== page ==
On a cool spring morning before the sun has even shown its face, Jeff Amos and his father, Bobby, head out on Jeff’s new 210 Montauk. Steam rises from the surface of Pickwick Lake in Alabama, creating an eerie scene as the pre-dawn light begins to set the inky surface aglow. Like a ghost ship, the Montauk drifts in and out of the fog bank looking at times as if it’s only half there.
The rising vapor is an indication that the water temperature is warmer than the air. And the warmer water temperature is an indication that the crappie are feeding aggressively in preparation for spawning. Jeff and his father aim to take advantage of this sweet spot in the crappie season over the next two weeks. In fact, Jeff has even taken time off from work so that he can camp with his father on the banks of Bear Creek, a tributary of Pickwick northwest of the Muscle Shoals-Florence area, and fish every glorious morning in his brand-new Boston Whaler.
Jeff bought the Whaler from MarineMax Chattanooga after doing plenty of research about what would be the best fishing boat to get into. “What I had in mind was a boat I could use to fish in both freshwater and saltwater,” he says. “I kind of knew what I wanted. Performance and safety were the main things. I saw the Boston Whaler at the dealership and really liked it.”
Jeff had his mind set on a center console layout for easy maneuvering while fishing onboard and had been specifically eyeing the Montauk, which he says has “top-of-the-line” customer reviews. Once he took a look at a few key options, like adding rod holders in the bow, he was sold. “The guys at MarineMax in Chattanooga were so professional,” he adds. “They understood exactly what I was looking for.”
This morning, Jeff and Bobby set to work targeting a slough. Here they have a good chance of finding hungry crappie en route to shallower waters and shoreline cover. Crappie aren’t picky when it comes to bait; worms, minnows and artificials will do just fine. The fish are, however, a bit finicky when it comes to color. So the lure of choice—depending on water clarity and amount of sunlight—might make all the difference between simply fishing and actually catching. Darker lures are best in clear water, but brighter presentations work well in murkier depths. On cloudy days, rumor has it they prefer darker lures, and on brighter days, they opt for color. Obviously, the most important rule is to switch it up if the fish seem bored.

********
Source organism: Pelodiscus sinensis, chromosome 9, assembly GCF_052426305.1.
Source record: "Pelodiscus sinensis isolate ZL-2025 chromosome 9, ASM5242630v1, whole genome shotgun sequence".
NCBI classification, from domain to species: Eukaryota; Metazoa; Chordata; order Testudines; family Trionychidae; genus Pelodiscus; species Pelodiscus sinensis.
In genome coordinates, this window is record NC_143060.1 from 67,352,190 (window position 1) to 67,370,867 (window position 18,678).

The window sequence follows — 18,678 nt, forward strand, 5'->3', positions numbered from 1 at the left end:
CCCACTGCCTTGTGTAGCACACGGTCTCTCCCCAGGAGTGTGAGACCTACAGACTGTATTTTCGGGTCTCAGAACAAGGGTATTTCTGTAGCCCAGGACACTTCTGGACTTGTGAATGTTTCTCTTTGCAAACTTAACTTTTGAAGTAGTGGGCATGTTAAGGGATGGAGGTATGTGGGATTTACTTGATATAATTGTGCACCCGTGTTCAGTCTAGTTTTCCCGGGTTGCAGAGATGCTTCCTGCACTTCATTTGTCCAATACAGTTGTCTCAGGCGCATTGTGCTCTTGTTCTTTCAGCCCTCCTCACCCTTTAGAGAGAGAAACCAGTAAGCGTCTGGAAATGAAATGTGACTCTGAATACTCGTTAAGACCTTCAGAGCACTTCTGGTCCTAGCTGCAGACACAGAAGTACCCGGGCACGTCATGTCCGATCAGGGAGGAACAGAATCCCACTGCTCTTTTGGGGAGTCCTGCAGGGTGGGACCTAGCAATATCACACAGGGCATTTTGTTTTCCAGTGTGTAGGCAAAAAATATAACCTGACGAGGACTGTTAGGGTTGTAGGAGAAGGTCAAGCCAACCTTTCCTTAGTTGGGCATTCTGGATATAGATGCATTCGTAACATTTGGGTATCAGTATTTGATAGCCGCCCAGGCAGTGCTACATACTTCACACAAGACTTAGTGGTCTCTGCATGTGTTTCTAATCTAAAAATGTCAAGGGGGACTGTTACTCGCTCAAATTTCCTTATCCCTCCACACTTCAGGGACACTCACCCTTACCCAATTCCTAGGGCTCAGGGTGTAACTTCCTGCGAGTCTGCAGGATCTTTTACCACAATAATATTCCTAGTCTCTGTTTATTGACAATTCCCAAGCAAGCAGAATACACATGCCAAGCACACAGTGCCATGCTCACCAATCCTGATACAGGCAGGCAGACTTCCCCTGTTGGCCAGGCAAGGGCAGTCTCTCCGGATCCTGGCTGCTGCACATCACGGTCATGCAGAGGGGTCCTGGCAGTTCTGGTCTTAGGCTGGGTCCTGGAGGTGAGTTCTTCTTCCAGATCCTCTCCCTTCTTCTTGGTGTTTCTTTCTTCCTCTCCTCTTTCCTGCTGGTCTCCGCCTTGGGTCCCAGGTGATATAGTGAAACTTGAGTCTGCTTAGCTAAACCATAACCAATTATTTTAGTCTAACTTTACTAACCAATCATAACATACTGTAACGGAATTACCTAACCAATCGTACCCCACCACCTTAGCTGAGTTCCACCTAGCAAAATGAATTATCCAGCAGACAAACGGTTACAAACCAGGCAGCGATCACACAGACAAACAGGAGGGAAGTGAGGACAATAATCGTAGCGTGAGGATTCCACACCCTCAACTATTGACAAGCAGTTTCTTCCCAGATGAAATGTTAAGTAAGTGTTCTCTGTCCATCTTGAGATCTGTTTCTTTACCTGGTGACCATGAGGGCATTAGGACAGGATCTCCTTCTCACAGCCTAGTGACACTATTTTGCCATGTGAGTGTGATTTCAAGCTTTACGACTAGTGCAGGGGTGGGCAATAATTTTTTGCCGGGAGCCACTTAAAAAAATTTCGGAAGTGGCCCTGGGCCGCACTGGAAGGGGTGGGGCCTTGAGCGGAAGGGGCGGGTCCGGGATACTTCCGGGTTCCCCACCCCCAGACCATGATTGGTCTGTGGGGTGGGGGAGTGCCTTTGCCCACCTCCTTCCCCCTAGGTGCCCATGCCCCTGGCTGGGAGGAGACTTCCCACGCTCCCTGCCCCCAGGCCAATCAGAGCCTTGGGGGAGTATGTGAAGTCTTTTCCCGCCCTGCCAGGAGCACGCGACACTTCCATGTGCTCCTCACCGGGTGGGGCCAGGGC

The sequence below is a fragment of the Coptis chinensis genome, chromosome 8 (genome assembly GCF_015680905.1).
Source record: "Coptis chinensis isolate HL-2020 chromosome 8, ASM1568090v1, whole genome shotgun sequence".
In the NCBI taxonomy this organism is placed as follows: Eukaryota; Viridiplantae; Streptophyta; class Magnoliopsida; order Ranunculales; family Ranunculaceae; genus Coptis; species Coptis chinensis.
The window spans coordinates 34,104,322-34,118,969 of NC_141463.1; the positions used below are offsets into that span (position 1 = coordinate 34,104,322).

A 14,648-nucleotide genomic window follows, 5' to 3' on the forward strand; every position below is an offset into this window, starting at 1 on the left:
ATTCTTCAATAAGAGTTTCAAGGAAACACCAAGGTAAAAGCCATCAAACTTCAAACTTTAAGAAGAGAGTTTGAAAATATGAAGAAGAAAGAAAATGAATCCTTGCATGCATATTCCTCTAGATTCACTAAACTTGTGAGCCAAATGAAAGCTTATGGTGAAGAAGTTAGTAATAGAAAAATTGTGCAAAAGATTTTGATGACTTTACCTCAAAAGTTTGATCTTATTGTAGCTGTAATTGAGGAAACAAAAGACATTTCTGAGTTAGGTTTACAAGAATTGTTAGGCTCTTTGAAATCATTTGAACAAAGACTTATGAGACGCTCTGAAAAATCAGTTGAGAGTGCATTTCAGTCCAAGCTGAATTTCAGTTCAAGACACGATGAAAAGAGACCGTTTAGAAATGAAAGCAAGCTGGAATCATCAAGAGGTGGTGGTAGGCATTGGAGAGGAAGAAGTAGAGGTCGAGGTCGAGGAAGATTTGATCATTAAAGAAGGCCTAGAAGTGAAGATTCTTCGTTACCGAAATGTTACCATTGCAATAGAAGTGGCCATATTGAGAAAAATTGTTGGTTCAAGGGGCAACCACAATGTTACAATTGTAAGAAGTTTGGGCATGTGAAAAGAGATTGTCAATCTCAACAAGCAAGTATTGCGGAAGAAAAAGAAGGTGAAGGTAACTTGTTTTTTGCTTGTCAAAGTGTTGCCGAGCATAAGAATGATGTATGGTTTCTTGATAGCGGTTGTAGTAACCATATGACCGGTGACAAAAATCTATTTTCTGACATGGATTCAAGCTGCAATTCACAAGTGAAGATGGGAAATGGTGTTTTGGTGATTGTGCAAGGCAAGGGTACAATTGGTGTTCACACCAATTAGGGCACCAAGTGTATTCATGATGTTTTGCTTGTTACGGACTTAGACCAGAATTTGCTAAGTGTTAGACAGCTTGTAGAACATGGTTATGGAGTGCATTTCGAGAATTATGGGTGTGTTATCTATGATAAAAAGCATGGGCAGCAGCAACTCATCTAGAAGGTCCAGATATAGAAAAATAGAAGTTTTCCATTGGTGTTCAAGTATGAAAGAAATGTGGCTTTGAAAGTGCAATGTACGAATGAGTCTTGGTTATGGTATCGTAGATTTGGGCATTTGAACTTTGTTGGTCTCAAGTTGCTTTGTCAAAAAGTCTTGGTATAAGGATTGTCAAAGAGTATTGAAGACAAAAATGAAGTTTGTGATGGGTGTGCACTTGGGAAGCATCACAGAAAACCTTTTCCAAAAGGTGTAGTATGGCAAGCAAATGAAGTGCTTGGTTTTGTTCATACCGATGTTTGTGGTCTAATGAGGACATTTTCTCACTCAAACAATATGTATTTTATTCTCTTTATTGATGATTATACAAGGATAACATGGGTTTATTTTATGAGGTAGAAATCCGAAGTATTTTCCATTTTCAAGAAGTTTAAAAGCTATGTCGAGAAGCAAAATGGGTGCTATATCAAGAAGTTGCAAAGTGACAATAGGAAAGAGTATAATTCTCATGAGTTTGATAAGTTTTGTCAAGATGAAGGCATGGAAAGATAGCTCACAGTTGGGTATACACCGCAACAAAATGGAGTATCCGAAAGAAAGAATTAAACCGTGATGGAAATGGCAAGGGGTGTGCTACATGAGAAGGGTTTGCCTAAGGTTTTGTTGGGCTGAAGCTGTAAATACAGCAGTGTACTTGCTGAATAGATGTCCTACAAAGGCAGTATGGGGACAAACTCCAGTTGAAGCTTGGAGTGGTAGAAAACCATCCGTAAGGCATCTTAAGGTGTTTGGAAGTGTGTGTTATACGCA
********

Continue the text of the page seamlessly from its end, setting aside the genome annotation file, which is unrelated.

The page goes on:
“This time of year, I go for chartreuse and whites,” says Jeff, “but lately they’ve been hitting on blues.” Jeff and Bobby swear by Go-Getter lures. In the early spring, they troll the flats at about 10 to 15 feet down. “We’re actually getting ’em at about 6 feet now,” he says. The guys fish Pickwick all year for crappie, but they switch to trolling with crankbaits in the summer. “I like the rod holders off the back,” Jeff says. “They work really well for trolling.”
The Whaler’s versatility was a huge selling point for Jeff, who wanted something that can get in the shallows on Pickwick but also work well for plying the coast for redfish and trout. “Anywhere I go and for whatever I want to catch, I should be able to use this boat,” he says. While he hasn’t had a chance to test it out on the sea yet, Jeff says that massive Pickwick holds its own when it comes to rough waters, and the Montauk has proven its mettle so far. “When it gets real windy out here, it gets rough,” he says. “But I feel really safe. The boat is sturdy.”
The 200-hp Mercury. Verado also does a stellar job of getting the guys from location to location on the big lake. “It’s very quiet and it gets up on plane easily,” Jeff says. Aside from the Montauk’s merits in durability and performance, Jeff says he doesn’t mind the fact that it earns him lots of compliments, too.
The sun finally peeks its head above the high banks, casting a sheen on the blossoming shoreline. Among the evergreens are the showy violet shades of the redbud trees and the white sprays of dogwood. As the temperature climbs, the guys peel off their outer layers. They use the morning light to reconfigure their setups, and it’s not long before Jeff hooks up with a bite. The prize is on the smaller side, but soon he snags another. Although Pickwick is also known for its bass, Jeff and Bobby simply prefer going after crappie. “They’re good eatin’,” Jeff says. Ultimately, that’s what the choice comes down to. The guys are also big into hunting deer, turkey, rabbit, squirrel and anything else that pleases their palates. But there’s more to fishing than just catching dinner. “It’s relaxing to get out on the water, and it’s a lot of fun,” Jeff adds.
With the sun on his face, Bobby smiles at his son. They work around each other on the boat as if they’ve been doing the exact same thing together forever. In truth, they have. Bobby used to take Jeff out on his boat when Jeff was a kid, and now Jeff gets to return the favor. Jeff, who grew up in Muscle Shoals, now lives in Chattanooga, where he works for the Tennessee Valley Authority (TVA), but he makes it back to Alabama as often as possible to fish with his father.
“This boat hasn’t been broken in yet,” Bobby says to his son with a smile. “I think you’d better leave it with me.” Bobby, now retired from working as an electrician for the TVA, has just a little bit more time to get at those crappie these days.
The Chattanooga area has a lot to offer for an angler as well. It’s situated on the Tennessee River, and TVA reservoirs like Chickamauga and Nickajack are in close proximity. Jeff says he hasn’t had a chance to fish them yet. He claims he prefers Pickwick because it’s terrific for crappie, but now that the sun has burned off the fog, the truth is a little clearer: He simply likes having his number-one fishing buddy onboard.